A+ #BookReview: Ivy, Angelica, Bay by C.L. Polk

A+ #BookReview: Ivy, Angelica, Bay by C.L. PolkIvy, Angelica, Bay by C.L. Polk
Format: ebook
Source: supplied by publisher via Hugo Packet
Formats available: ebook, emagazine
Genres: fantasy, historical fantasy
Pages: 51
Published by Tor Books on January 17, 2024
Purchasing Info: Author's WebsitePublisher's WebsiteAmazonBarnes & NobleKobo

When Hurston Hill is threatened by a suspiciously powerful urban development firm, Miss l'Abielle steps up to protect her community with the help of a mysterious orphaned girl in this charming follow up to "St. Valentine, St. Abigail, St. Brigid," featured on LeVar Burton Reads.

My Review:

This was intended to be my review of Ivy, Angelica, Bay as the next in my series of Hugo nominee reviews. And it will be.

Howsomever, when I looked at the author’s website I discovered something marvelous. That this novelette is the follow-up to St. Valentine, St. Abigail, St. Brigid, a short story that was published in February 2020 at Reactor Magazine, formerly known as Tor.com. Even better, the short story was read, in full, by Levar Burton on his podcast, Levar Burton Reads. (Which I highly recommend, not just this story but the whole beautiful thing!)

I loved Ivy, Angelica, Bay. I needed something short to listen to at the end of a long week. And thereby hangs the proverbial tale, so this review ended up being a bit of both.

Both of these stories are about the price of magic, which is really about that combination of being careful what you wish for because you might get it, the way that the magic ring always comes with a curse, and that having a thing may not be so pleasurable as wanting it – referring back to last Friday’s book just a bit.

St. Valentine, St. Abigail, St. Brigid is the setup for Ivy, Angelica, Bay. The young, unnamed, first-person narrator of St. Valentine may be the adult in Ivy, or may be one of her many predecessors as the magical – and magically adopted – Miss l’Abielle. That we don’t know – although we don’t really need to – in Ivy does make me curious about how the magic at the end of that first story worked out – but that’s just my curiosity bump itching.

The story in St. Valentine is a coming of age and into power story. It’s also a bit of a story about selfishness – as coming of age stories are wont to be. But it also foreshadows both the narrator’s desire to keep what is hers – no matter the cost and no matter how benevolent she might be in that keeping – and the way that the magical power in these stories is maintained and passed on.

You don’t have to read or listen to St. Valentine in order to get stuck right into Ivy, but I’m glad I found it because listening to it was marvelous and it made the story I’d just finished that much deeper.

In Ivy, Angelica, Bay we get a story that reminds me a LOT of two of Leslye Penelope’s recent books, The Monsters We Defy and Daughter of the Merciful Deep, in that both are centered around protecting black communities from, let’s call it economic encroachment although that’s not all of what’s happening. The Monsters We Defy hits more of the same notes as Ivy, as both stories feature young black women as magical practitioners who protect their communities but also assist individuals who are willing to pay both a magical and a mundane price for that assistance. And that all too often the magical price is much too high.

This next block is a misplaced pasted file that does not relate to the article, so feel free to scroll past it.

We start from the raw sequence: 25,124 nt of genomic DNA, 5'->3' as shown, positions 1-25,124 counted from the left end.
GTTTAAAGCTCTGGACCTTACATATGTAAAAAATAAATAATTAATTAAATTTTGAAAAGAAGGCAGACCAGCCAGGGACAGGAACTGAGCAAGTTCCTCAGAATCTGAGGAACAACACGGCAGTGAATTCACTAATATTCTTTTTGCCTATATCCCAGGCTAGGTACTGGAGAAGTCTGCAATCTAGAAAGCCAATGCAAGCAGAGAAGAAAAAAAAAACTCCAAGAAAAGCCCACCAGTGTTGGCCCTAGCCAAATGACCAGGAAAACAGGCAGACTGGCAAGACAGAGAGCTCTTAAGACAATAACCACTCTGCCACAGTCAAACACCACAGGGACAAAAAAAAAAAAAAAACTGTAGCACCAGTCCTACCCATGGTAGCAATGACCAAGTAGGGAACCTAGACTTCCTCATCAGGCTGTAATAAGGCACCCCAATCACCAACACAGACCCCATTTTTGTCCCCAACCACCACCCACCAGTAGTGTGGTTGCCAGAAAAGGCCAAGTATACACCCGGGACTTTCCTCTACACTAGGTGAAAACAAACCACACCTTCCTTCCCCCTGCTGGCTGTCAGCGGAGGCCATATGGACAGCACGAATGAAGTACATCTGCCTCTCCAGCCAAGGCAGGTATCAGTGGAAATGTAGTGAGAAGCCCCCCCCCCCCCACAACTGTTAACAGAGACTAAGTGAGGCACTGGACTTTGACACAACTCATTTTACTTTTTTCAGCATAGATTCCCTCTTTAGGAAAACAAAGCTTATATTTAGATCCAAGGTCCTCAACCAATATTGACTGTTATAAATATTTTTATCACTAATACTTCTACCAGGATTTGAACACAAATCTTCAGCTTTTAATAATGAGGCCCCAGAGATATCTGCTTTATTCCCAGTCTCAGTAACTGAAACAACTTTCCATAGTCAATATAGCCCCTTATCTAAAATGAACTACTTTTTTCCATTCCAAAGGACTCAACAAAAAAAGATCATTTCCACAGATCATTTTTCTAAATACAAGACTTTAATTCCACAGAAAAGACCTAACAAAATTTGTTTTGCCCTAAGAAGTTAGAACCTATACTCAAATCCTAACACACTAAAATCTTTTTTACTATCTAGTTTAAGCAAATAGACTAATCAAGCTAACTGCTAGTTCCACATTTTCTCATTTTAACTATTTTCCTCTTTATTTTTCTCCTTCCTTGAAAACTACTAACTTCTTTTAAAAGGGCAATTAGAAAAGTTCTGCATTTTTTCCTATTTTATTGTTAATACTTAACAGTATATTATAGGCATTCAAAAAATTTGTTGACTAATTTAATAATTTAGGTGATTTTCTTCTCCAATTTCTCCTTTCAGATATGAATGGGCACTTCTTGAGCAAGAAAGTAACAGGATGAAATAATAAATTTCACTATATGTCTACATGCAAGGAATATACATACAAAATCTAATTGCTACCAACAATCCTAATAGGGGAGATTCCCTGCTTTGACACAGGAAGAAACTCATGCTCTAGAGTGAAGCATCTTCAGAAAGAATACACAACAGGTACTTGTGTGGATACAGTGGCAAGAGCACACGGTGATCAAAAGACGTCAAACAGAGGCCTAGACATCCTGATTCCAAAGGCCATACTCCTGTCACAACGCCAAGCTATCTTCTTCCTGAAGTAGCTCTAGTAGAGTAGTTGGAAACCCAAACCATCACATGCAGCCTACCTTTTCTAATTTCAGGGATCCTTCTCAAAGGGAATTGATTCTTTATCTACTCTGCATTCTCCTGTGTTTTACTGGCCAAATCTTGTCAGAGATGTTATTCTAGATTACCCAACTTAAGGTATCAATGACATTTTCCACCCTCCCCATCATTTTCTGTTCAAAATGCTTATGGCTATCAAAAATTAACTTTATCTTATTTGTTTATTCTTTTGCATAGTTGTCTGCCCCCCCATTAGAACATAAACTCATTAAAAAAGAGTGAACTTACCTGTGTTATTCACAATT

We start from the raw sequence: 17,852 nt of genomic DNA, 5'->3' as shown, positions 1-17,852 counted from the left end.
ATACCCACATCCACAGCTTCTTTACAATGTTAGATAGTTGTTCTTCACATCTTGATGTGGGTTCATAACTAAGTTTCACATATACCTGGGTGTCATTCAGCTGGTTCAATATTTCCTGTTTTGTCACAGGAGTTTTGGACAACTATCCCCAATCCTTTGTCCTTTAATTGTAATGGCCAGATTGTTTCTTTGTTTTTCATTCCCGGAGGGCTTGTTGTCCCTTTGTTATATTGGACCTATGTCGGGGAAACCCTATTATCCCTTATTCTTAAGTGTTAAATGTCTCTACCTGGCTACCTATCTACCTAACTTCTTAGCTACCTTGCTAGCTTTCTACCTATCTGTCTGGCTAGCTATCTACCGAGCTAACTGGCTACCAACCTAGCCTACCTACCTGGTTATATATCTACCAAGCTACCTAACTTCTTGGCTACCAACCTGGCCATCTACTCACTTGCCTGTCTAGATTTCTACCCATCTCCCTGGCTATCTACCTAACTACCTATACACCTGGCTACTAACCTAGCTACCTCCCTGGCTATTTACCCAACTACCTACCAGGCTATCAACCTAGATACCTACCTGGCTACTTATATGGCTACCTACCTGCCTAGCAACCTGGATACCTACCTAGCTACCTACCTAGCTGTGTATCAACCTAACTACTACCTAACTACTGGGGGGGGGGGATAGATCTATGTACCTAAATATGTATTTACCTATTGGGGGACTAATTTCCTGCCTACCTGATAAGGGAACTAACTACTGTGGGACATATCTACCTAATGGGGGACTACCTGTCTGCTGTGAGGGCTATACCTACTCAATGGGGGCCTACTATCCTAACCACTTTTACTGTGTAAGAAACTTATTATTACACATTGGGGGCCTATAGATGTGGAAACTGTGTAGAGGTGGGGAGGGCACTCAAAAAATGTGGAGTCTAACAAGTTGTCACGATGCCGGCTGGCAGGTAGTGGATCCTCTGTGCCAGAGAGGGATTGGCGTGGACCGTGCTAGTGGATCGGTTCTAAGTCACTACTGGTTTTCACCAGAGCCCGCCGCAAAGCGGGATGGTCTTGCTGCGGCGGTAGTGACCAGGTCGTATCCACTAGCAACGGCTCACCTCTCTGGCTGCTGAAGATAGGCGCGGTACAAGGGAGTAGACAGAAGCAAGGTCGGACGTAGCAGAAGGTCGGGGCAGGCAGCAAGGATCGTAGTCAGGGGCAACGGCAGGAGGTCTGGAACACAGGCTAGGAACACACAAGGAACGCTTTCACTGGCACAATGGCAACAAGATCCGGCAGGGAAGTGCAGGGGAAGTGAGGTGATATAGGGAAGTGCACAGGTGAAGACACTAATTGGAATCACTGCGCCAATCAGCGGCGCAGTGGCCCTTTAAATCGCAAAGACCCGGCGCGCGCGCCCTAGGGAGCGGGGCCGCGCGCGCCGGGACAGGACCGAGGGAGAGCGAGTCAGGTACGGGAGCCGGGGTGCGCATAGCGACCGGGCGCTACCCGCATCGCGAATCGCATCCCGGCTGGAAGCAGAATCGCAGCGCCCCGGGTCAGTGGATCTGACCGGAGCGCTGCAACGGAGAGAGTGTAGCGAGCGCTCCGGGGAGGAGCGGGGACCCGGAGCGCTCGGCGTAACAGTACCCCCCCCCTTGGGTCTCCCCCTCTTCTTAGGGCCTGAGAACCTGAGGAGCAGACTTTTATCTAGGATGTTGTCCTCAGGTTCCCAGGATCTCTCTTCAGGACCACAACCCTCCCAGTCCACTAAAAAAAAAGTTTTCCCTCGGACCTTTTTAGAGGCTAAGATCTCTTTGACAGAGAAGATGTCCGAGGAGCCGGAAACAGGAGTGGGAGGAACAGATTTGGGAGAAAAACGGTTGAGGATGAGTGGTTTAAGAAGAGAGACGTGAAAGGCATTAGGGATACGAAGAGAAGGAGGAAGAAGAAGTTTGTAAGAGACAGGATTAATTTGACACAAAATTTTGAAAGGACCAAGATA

But there’s also more than a bit of T. Kingfisher’s forthcoming A Sorceress Comes to Call in Ivy – as that turns out to be exactly what happens in both cases. The surprise is that in Ivy, there’s more than a bit of, of all surprising stories, The Velveteen Rabbit.

Escape Rating A+: Consider that rating for the overall experience as well as for all the parts that are combined into this whole. At this point I’ve read four of the six nominees for this year’s Best Novelette and I’m at the “eeny, meeny, miny, moe” point for selection and I still have two to go.

What makes these stories work, but particular for Ivy, Angelica, Bay because it has a bit more time and heft to it – also that St. Valentine has done a bit of its setup for it – is the way that it combines its elements and then tells its story through its protagonist, the current Miss l’Abielle, so that even though we don’t know her name  we still feel the horns – and thorns – of all of her dilemmas.

She is charged with protecting her community – but that charge has just fallen on her shoulders fully at the death of her mother. She’s spent too much of her magical energy in recent weeks and months keeping her mother on this side of death’s door – and now the price of that keeping has come due. Maybe even past due.

And she’s a bit desperate and a lot heartsore and easily gulled by a likely story – to the point where she nearly brings about the downfall of all she holds dear. A catastrophe that is made all that much clearer to the reader as she dives into what has gone wrong and we see who will pay that price – and is already paying – if she falls. Because the community will fall with her.

Her salvation – and theirs – comes in the most unlikely form. Which is where that Velveteen Rabbit hops into the story in a way that is surprising, delightful and perfect. And still requires a price to be paid – but one that the Misses l’Abielle and their community can bear more than well enough to continue the fight for another day.

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